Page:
If you have followed my blog, read our sales newsletters or listened to our audio sales brews, then you’ve heard me talk about success formulas. The concept is pretty simple. If you follow the steps and execute the required activities to the required standards, you will be successful. Well, guess what? It doesn’t always work that way, especially if you are missing critical pieces of the process.
For most people, the success formula is a new exercise designed to create a logical and systematic approach to their sales process. It requires that one has clearly mapped the sales process and has some idea of what the conversion rates are from one step of the process to the next step of the process. It also requires an exercise where personal goals are identified and there is a financial or monetary value attached to the identified goals.
But… goals aren’t enough. There are a couple other critical criteria you must meet.
1. The goals have to be non-negotiable, AND...
2. The sales person has to be willing to do everything possible to succeed.
Without these criteria being met, then the success formula becomes just an exercise to complete rather than a fundamental business process that will increase the opportunity for success.
Once non-negotiable goals and a “whatever it takes” attitude have become established, then you can go about the process of building a success formula. This leads us to the next challenge and that challenge is data. Unless you’ve collected data on your sales results, then you won’t know the conversion rates or the amount of activity required to be successful. The success formula then becomes a “guess at success”. And that can be the problem with success formulas.
If you have gone through this process and you aren’t at the level of success that you had predicted, then you’ve got to back to the drawing board and re-calculate your formula. If you aren’t successful, it can be attributed to one of the following 3 things:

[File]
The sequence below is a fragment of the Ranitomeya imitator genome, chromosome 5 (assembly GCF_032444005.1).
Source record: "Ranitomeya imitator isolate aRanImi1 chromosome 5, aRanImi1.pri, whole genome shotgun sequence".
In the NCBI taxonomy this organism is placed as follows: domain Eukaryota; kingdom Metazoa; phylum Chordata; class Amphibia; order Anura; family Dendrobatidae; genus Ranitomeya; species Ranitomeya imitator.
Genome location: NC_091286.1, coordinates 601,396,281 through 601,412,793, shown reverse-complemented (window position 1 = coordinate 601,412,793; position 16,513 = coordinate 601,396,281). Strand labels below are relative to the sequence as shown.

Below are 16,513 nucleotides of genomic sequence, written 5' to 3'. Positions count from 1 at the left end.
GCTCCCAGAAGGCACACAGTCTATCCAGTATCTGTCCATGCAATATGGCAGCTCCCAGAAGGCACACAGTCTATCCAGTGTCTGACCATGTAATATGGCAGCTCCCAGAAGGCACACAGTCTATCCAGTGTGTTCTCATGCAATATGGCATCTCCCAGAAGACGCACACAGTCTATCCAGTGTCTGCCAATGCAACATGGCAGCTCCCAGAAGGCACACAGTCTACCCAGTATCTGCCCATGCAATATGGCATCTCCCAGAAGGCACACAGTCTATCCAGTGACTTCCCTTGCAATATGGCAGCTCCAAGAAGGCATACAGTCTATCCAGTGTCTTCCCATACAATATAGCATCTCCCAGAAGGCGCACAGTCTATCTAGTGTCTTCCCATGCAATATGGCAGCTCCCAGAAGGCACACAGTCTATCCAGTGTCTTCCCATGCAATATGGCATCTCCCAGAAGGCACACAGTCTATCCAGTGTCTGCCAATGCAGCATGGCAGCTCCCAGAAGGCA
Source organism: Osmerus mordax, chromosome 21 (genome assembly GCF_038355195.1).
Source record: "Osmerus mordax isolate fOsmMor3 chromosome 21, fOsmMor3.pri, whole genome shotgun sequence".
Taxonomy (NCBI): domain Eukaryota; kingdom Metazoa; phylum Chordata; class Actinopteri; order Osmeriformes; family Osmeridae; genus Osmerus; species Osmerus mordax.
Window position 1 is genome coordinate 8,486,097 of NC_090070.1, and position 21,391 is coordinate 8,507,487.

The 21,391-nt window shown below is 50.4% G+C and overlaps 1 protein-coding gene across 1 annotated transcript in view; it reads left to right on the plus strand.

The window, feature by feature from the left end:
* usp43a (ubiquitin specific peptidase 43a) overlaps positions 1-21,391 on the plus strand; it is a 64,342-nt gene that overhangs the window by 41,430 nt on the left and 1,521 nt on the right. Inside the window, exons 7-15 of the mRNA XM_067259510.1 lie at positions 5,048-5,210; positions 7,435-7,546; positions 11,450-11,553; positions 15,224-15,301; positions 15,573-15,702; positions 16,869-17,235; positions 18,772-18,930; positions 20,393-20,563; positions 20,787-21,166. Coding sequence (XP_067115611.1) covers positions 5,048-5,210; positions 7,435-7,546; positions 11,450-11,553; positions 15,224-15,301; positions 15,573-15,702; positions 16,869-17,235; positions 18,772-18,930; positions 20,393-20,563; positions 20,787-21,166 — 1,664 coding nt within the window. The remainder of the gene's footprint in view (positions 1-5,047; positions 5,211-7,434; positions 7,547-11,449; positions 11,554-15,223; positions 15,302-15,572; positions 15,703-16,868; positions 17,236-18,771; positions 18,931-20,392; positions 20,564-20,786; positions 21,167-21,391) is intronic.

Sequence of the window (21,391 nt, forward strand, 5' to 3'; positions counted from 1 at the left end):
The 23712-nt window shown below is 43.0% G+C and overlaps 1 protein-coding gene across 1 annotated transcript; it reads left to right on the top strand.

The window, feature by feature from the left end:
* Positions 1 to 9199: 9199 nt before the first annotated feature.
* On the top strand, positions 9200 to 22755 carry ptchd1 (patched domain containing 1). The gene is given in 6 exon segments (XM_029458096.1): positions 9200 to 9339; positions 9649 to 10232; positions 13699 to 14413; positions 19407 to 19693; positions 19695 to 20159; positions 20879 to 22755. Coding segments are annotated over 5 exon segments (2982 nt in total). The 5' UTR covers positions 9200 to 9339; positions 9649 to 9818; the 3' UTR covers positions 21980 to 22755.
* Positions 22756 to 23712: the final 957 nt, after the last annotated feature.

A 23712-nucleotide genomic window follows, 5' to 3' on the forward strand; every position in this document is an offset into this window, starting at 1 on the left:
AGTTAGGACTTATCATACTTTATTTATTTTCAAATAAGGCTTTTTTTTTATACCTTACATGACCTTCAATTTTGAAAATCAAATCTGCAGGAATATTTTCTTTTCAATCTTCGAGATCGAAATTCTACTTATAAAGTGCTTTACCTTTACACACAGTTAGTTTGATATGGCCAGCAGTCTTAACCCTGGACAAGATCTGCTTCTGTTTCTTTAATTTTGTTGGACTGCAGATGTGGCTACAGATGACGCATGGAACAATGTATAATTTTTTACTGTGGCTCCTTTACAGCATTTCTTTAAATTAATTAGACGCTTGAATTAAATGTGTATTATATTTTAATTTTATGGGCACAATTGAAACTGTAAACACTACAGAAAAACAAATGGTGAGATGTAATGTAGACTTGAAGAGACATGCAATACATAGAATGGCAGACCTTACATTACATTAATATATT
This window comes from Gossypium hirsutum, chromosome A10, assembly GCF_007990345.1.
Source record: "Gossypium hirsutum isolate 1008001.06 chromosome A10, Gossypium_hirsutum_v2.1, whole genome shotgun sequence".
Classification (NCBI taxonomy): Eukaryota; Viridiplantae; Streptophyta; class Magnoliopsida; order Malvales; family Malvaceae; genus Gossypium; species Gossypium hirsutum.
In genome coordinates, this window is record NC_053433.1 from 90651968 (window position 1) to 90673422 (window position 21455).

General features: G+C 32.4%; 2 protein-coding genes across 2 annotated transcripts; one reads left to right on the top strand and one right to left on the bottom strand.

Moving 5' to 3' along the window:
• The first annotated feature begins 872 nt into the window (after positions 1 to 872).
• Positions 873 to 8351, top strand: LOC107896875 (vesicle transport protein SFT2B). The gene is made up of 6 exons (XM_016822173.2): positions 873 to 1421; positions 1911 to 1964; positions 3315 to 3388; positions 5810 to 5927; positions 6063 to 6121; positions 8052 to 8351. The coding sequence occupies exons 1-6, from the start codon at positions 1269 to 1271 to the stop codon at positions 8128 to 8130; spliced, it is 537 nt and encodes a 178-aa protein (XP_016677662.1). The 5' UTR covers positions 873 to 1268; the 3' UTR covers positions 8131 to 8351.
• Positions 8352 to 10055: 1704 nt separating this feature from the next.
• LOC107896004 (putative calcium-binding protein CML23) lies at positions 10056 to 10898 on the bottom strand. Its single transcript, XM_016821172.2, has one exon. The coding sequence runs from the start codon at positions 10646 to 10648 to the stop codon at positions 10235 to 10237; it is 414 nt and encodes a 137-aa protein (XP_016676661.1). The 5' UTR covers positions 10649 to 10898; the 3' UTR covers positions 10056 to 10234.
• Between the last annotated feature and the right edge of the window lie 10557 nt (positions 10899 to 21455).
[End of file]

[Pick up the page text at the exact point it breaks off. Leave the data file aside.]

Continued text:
1. Lack of performance of the required activity – In other words, just a flat-out lack of effort.
2. The formula was wrong because the assumptions of conversion ratios or average size accounts were wrong or…
3. The goals were actually negotiable and you, the sales person, are not doing everything possible to succeed. Not just in effort, but also in those steps in the sales process that are difficult or contrary to your personal belief systems, your buy cycle, or your need for approval.
The sales formula was never designed to be a perfect solution to cure poor or failing sales performance. The intent again is to provide a sales professional with a logical and progressive way to approach selling. If you are executing your formula at 100% and you aren’t getting the results, review the goals, the assumptions and the conversion ratios.
Make needed adjustments and go back to work. One important thing to keep in mind: If you are not performing as effectively as you thought you would, then you must examine what it is that you’re failing to do to get the appropriate conversion rate. Your course of action will always be one of two actions: work harder or work smarter.
The choice is yours.